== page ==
The developers are hoping that the device, which can be used to take body readings and receive messages, could be helpful for doctors with patients living in faraway places or family living far from their relatives.
The system could ease the strain on healthcare systems in ageing societies through this form of non-invasive health monitoring.
The researchers from the University of Tokyo and Dai Nippon Printing revealed the new device at the annual meeting of the American Association for the Advancement of Science in Austin, Texas, on Saturday.
The LED display consists of a one-millimetre-thick rubber sheet embedded with 400 micro-LEDs that can be stretched and twisted without the circuit breaking.
The device could be used to remind patients to take their medicine or allow grandchildren to communicate with their grandparents far away.
The data can be shared to a smartphone or the cloud, and the display can also send and receive messages, including emojis.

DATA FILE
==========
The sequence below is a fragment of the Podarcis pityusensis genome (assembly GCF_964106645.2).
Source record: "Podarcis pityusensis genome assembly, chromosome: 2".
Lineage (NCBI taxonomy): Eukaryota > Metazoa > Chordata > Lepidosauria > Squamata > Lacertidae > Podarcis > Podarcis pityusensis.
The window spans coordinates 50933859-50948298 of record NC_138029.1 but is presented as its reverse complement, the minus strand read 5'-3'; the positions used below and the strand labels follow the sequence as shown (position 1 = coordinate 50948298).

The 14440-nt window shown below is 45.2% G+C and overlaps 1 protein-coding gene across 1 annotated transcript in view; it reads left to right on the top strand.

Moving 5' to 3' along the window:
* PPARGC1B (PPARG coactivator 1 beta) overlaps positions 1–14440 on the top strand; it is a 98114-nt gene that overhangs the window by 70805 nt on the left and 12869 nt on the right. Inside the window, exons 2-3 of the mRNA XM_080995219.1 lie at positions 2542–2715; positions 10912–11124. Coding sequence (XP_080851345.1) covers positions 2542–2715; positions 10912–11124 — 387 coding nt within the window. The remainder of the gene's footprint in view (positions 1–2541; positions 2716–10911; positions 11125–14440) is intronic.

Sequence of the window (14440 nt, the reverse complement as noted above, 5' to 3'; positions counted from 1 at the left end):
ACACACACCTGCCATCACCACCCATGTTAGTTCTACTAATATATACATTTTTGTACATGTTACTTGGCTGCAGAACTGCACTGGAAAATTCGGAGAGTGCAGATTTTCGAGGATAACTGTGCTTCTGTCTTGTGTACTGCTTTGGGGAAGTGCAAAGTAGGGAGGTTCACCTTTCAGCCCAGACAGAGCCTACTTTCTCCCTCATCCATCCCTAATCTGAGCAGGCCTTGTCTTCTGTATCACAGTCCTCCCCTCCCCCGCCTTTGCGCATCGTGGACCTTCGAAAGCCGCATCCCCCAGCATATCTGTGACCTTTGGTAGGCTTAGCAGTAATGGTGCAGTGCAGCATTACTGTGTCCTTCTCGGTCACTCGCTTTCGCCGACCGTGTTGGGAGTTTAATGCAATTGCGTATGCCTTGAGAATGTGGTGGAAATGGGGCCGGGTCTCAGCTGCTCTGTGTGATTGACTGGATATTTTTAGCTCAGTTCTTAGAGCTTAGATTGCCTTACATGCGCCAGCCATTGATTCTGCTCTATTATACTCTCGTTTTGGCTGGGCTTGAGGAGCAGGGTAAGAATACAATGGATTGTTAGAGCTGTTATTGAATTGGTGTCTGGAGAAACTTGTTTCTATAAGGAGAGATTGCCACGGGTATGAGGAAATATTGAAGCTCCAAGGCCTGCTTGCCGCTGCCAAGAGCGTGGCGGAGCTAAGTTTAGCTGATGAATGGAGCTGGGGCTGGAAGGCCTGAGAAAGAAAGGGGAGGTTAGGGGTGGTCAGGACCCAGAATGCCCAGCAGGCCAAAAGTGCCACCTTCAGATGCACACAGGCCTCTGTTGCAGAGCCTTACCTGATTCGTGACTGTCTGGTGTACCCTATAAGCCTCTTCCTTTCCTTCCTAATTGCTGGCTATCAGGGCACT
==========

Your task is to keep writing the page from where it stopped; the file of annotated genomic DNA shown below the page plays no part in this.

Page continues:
Professor Takao Someya, one of the project leaders, said: “With this, even in home-care settings, you can achieve seamless sharing of medical data with your home doctors, who then would be able to communicate back to their patients.
“The device displays on your skin, and you would feel as if it is part of your body. When you have messages sent to your hand, you would feel emotional closeness to the sender.
“I think a grandfather who receives a message saying ‘I love you’ from his grandchild would feel the warmth, too.”
Advances in semiconductor technology has meant that the wearable devices can now monitor health by measuring vital signs and then transmitting the data wirelessly to a smartphone.
Mr Someya said: “Our display exhibits simple graphics with motion.
“Because it is made from thin and soft materials, it can be deformed freely.
”The skin sensor can be worn on the skin for a week without causing any inflammation.
Mr Someya said: “The current ageing society requires user-friendly wearable sensors for monitoring patient vitals in order to reduce the burden on patients and family members providing nursing care.”
The device could be on the market by 2021.